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Sofia is one of the most polluted capitals in the EU, so cutting emissions is a health priority

Geothermal heating is making an entrance in Bulgarian kindergartens

Geothermal heating is making an entrance in Bulgarian kindergartens

The company that is supposed to build the new systems comes from Iceland

Yesterday, the local administration in Sofia announced a new project to install geothermal heating pumps in two kindergartens. The pumps will replace the current petrol heating systems in the buildings and are expected to greatly reduce both energy consumption and greenhouse gas emissions.

On top of that, the project includes a refitting of the internal heating system, as well as installing solar panels.

Using Icelandic know-how

The project will be funded through the financial mechanism of the European Economic Area, and carried out by the Islandic company Verkís hf. It will cost around 300,000 euros. The two kindergartens are located in Sofia’s Kremikovtzi district with the project set to complete by 2024.

The installations in both buildings will include a heat pump, using groundwater. According to municipal estimates, the new systems will save 189,727 kWh of energy annually. It will also save around 300 tons of CO2 every year as well, the equivalent to the emissions of 54 homes.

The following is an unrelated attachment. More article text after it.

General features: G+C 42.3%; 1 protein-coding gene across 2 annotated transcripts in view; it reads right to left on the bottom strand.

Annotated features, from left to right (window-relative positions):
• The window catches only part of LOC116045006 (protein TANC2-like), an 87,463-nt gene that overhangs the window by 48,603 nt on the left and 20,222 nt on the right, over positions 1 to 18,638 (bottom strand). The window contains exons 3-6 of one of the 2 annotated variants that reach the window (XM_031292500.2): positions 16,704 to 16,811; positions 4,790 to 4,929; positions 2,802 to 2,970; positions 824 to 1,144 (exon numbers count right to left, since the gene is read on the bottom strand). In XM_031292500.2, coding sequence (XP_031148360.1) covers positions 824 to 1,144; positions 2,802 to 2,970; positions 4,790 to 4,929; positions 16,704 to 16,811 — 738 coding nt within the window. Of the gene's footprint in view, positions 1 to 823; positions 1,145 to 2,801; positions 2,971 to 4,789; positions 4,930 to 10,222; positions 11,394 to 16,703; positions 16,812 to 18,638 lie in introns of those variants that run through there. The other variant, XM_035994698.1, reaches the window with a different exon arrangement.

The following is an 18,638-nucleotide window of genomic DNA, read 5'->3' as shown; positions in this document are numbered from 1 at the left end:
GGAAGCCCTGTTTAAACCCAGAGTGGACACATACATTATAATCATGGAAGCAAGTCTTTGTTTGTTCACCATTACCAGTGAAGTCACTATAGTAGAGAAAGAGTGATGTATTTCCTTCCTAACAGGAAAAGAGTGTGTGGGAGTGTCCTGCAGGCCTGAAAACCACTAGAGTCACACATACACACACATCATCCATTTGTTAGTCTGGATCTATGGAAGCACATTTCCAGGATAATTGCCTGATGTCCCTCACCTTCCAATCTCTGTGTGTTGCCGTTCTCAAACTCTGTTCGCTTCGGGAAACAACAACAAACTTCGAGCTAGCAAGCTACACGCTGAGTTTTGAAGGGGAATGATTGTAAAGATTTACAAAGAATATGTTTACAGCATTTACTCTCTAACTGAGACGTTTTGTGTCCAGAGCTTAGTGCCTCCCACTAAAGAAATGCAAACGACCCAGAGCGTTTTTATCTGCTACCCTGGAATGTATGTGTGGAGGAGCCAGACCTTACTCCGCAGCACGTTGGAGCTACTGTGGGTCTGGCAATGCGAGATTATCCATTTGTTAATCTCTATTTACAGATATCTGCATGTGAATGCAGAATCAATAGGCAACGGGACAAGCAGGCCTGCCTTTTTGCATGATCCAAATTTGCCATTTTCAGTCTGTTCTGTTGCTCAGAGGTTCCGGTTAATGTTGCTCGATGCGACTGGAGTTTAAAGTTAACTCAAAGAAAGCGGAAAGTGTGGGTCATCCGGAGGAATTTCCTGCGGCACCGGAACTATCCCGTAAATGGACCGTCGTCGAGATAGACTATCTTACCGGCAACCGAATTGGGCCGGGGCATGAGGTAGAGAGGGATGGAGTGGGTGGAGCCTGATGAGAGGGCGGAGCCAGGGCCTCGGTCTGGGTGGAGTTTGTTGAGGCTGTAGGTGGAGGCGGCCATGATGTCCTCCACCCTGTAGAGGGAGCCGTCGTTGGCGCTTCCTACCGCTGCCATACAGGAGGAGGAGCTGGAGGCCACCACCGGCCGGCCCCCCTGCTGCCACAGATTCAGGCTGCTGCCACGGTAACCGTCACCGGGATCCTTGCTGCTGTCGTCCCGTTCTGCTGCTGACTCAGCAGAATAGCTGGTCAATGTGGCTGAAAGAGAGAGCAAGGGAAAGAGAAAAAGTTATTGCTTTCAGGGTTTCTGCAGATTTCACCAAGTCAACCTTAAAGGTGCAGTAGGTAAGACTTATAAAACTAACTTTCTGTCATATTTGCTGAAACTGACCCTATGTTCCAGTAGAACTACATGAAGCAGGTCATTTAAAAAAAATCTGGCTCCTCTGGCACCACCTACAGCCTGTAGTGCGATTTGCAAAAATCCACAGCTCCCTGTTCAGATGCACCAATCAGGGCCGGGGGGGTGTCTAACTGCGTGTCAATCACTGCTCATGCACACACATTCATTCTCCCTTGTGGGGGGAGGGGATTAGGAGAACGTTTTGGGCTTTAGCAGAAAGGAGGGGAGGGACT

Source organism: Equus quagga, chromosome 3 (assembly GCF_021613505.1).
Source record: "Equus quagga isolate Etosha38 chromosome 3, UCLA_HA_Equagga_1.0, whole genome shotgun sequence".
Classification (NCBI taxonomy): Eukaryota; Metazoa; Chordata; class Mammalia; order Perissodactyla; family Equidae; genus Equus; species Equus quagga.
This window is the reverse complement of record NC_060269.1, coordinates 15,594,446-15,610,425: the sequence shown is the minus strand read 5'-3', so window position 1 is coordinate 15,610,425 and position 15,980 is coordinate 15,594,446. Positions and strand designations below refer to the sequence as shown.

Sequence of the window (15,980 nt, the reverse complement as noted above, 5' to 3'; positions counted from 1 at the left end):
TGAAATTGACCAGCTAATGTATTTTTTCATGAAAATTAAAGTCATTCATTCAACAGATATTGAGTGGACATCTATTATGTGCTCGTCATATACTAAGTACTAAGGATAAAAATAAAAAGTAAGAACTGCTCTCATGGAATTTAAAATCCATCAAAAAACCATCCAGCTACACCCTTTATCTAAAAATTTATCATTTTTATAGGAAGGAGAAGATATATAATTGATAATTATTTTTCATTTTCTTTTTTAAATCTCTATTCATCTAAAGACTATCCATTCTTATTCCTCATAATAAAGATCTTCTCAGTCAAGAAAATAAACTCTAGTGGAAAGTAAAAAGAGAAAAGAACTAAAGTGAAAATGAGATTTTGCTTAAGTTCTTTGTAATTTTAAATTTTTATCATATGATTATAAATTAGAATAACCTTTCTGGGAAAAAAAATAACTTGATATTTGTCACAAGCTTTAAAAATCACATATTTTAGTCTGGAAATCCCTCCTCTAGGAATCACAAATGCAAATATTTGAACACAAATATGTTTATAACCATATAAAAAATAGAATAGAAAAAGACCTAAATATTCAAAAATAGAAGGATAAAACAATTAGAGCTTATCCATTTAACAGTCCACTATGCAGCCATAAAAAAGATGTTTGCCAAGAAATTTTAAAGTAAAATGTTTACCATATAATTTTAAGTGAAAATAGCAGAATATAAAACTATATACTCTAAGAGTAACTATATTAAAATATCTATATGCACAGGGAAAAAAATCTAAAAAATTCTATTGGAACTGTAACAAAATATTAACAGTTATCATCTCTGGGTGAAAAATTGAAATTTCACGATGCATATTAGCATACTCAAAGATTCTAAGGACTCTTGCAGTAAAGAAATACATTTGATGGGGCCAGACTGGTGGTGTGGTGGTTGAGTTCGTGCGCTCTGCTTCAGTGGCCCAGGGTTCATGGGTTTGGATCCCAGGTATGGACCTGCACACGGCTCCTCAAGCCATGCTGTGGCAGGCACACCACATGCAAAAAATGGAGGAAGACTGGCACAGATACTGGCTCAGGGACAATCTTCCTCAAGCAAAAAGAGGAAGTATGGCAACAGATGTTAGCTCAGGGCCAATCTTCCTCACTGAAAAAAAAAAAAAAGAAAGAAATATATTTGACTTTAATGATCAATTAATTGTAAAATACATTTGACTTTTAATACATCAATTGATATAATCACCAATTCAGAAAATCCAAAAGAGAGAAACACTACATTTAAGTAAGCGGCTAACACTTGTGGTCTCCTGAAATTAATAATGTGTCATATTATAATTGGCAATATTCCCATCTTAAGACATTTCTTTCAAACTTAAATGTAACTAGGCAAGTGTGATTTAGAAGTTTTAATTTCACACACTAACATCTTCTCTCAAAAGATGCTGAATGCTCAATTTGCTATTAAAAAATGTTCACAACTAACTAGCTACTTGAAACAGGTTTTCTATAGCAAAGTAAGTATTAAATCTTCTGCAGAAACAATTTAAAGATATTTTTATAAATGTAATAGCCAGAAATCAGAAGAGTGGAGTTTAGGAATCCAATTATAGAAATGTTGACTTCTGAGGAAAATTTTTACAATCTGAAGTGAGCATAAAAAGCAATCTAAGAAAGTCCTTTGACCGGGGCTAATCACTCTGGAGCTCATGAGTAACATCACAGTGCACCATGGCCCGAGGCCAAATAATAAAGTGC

Reducing consumption while increasing renewable sources – a priority for Sofia

Any reduction in emissions is welcomed news for the local authorities in Sofia. After years of dangerous levels of air pollution, the city is finally trying to cut back.

At the same time, the natural gas price spike hit public institutions and local governments pretty hard, due to a latent coal-exit in the country’s energy sector. Some municipalities have even had to resort to instituting scheduled power cuts of municipal energy.

Furthermore, the Bulgarian capital has had a major problem with public kindergartens in recent years, as there are far fewer available spots than there are children. This prompted mayor Yordanka Fandakova to launch a campaign to build 34 new kindergartens across the city.

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